This article was written by Rochelle Mills, the Branch Manager in Fort Wayne, Indiana for Caregiver Homes.

In 2007, my mother was diagnosed with Frontal Lobe Dementia. This diagnosis confirmed what my brothers and I had suspected for a number of years – something was wrong with mom. She got lost on her way to my brother's house on Christmas Day. She would say, "I have never been here before," as we made our 100th trip to the Dairy Queen for her beloved chocolate cone. She was fascinated with maps and had 20 large boxes of them because she was afraid of getting lost. At the time, I was working in the Geriatric Unit at the Neuropsychiatric Hospital in Salt Lake City. I had worked with people who had Alzheimer's disease, and I thought I was equipped to handle my mom's diagnosis. But being informed about a disease is not the same thing as living it, and the experience has changed the way I work with families.

When we received her diagnosis, my little brother and I both lived out of state with our families. All of the caregiving was left to my brother, Scott, who remained in Indiana. I will admit I was thankful to live so far away, and I suspect my little brother felt the same way. I only came home when it was absolutely necessary, which was hardly ever. Despite my knowledge about the disease, it did not prepare me for how I would feel. A part of me wanted to avoid it. If I was far away, I couldn't make the wrong decision for my mom. At first when Scott would share with us, he would joke about her latest escapade and make us laugh. We rely on humor a lot in my family. However, it was not so funny when he had to sleep at her bedside in the hospital for 30 straight days. Not surprisingly, she got worse. And so began the emergency 3-way calls with my brothers. What to do? Finally, we had no choice. We took the steps necessary to be guardians because she was a danger to herself. This was a long and painstaking process. My brother and I flew in to go through the court proceedings and clean out her house—a home once filled with so many memories.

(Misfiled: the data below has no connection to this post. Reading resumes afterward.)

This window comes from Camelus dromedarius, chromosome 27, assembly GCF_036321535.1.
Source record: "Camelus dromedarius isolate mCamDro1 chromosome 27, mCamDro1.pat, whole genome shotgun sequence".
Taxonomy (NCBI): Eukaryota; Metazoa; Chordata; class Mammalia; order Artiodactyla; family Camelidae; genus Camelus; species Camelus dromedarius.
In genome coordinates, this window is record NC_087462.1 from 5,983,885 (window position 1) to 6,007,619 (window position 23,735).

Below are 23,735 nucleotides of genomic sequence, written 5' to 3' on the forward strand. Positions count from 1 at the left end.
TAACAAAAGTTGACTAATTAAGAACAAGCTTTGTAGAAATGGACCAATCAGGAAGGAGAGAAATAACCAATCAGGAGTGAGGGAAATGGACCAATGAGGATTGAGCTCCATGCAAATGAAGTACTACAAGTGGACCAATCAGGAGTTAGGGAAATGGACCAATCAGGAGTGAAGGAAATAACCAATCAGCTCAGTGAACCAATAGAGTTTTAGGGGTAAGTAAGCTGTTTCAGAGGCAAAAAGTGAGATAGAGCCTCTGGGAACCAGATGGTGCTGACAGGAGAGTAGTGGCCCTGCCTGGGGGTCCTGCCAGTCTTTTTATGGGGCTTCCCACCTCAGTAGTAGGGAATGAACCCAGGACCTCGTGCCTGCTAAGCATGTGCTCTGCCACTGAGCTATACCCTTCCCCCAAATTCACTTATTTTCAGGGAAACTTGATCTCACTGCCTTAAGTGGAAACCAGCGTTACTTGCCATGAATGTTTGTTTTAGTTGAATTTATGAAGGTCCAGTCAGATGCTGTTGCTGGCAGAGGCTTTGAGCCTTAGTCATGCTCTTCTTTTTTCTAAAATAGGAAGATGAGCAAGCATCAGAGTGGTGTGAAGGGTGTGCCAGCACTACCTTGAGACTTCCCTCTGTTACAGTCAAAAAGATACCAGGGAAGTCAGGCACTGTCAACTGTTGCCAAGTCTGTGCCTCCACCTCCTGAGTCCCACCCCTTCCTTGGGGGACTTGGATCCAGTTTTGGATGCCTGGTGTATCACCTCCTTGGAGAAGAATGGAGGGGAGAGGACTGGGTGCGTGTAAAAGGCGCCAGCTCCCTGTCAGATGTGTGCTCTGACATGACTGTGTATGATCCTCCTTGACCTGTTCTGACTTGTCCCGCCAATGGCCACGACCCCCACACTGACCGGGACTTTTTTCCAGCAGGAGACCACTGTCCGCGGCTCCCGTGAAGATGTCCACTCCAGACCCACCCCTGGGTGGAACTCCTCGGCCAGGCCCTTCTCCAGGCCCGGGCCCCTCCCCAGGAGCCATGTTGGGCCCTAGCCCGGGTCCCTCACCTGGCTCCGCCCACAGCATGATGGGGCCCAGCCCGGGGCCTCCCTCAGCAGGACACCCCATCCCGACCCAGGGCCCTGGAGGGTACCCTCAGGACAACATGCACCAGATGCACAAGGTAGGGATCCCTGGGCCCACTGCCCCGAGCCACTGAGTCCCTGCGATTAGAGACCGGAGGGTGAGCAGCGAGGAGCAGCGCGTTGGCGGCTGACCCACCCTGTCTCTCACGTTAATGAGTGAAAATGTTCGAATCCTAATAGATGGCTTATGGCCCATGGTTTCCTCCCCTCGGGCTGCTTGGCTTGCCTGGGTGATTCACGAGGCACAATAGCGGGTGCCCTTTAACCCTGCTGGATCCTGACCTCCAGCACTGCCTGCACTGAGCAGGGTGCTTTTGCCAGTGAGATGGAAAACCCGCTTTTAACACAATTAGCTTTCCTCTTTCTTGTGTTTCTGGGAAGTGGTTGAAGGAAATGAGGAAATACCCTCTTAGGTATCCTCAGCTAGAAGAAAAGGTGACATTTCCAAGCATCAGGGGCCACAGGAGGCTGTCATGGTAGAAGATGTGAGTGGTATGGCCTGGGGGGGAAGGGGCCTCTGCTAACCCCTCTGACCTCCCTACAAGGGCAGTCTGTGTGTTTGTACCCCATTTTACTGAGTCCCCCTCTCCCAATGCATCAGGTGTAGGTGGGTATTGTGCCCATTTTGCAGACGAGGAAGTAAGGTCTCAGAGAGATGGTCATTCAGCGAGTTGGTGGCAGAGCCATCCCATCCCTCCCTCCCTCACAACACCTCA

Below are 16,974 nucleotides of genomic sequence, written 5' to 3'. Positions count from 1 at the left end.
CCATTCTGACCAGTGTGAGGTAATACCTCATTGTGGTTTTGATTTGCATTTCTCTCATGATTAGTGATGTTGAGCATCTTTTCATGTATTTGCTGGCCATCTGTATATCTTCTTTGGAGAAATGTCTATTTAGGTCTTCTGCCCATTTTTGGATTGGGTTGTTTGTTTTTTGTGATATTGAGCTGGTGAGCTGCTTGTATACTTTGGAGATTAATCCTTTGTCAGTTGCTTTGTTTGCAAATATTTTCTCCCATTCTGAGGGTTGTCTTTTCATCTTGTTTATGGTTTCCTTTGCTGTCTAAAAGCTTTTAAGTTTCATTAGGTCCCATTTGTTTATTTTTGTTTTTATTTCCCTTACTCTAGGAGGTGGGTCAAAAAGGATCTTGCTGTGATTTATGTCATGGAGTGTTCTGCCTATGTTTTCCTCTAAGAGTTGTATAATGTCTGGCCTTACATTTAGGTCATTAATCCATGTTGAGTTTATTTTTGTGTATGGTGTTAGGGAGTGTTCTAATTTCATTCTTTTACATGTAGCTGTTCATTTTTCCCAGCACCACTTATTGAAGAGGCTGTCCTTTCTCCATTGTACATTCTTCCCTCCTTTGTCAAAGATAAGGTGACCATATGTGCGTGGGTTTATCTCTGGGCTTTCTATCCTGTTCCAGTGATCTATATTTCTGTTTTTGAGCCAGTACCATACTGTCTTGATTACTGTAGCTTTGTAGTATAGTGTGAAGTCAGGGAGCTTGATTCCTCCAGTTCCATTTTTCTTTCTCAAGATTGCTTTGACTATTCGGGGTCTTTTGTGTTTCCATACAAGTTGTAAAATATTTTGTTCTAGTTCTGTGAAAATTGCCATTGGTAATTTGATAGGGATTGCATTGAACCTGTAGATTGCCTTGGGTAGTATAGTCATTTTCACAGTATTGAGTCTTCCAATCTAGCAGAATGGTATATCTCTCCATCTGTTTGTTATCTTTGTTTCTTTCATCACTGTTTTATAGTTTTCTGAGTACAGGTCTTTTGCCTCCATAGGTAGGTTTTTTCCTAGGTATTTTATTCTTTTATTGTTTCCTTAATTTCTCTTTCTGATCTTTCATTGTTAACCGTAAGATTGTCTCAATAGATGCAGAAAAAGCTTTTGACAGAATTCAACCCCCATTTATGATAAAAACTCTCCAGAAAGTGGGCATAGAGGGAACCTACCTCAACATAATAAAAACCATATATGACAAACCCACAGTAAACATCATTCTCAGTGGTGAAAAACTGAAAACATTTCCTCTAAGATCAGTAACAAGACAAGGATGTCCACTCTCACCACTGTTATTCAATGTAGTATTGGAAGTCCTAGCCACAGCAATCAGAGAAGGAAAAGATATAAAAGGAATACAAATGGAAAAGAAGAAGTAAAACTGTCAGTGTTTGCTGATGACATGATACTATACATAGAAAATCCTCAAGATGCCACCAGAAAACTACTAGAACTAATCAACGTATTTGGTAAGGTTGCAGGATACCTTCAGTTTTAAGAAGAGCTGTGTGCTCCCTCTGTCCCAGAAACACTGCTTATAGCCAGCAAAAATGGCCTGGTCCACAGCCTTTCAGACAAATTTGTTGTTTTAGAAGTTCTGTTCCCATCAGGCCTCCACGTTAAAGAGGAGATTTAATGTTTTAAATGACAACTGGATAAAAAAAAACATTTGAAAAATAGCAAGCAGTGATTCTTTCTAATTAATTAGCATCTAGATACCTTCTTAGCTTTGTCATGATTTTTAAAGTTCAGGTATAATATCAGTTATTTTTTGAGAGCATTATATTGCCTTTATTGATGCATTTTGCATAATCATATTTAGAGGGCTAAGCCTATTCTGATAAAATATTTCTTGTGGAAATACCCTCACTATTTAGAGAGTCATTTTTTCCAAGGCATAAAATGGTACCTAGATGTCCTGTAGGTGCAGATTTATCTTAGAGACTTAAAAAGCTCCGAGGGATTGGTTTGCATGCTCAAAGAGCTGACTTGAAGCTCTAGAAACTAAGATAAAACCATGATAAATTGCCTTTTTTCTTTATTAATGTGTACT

Now in my work supporting elders and their caregivers, there is an immediate connection. For those families who are dealing with an Alzheimer's diagnosis, I can recognize their experience. It has taught me patience. It reminds me to take my time with people. I can identify when a family is struggling with the situation because I have wrestled with the questions and feelings myself. Over the years, I have experienced a flood of emotions. Frustration. Mom is still controlling our lives yet she is not aware of it. Guilt. Is this the right thing to do? Pain. It's terrible to watch mom change from visit to visit. Sadness. We cleaned out her home to sell it to pay for expenses. Fear. Will this happen to me? Would anyone take care of me?

I do not volunteer advice to the people I support unless they ask, and still, I only share what worked for my mom and my family. But if I could do anything over, I would have gone to support groups. I needed to hear that what I was feeling was normal, that what mom was doing was normal. All of it—the pain, the loss—was normal, and I was not alone. My biggest surprise was when I started to talk to my friends, professional colleagues and classmates. We shared our suffering with each other. And you do suffer. A once vibrant woman, who ran, road bikes for miles, and lived a self-sufficient life has become a very different woman. She is more fearful and her vision has changed. Dark floors look like large holes to her, and she has difficulty walking over them.

Realizing my brother needed help and would never ask for it, I moved back to Indiana. Our family has worked together to make sure mom has the best care possible. Moving 1,500 miles to come back has not been a hardship. My experience with this disease has made me more compassionate in my work, and my choice to move closer to my mom has enriched my life. We still find occasions to laugh, have fun and make memories together. She may not remember, but I do.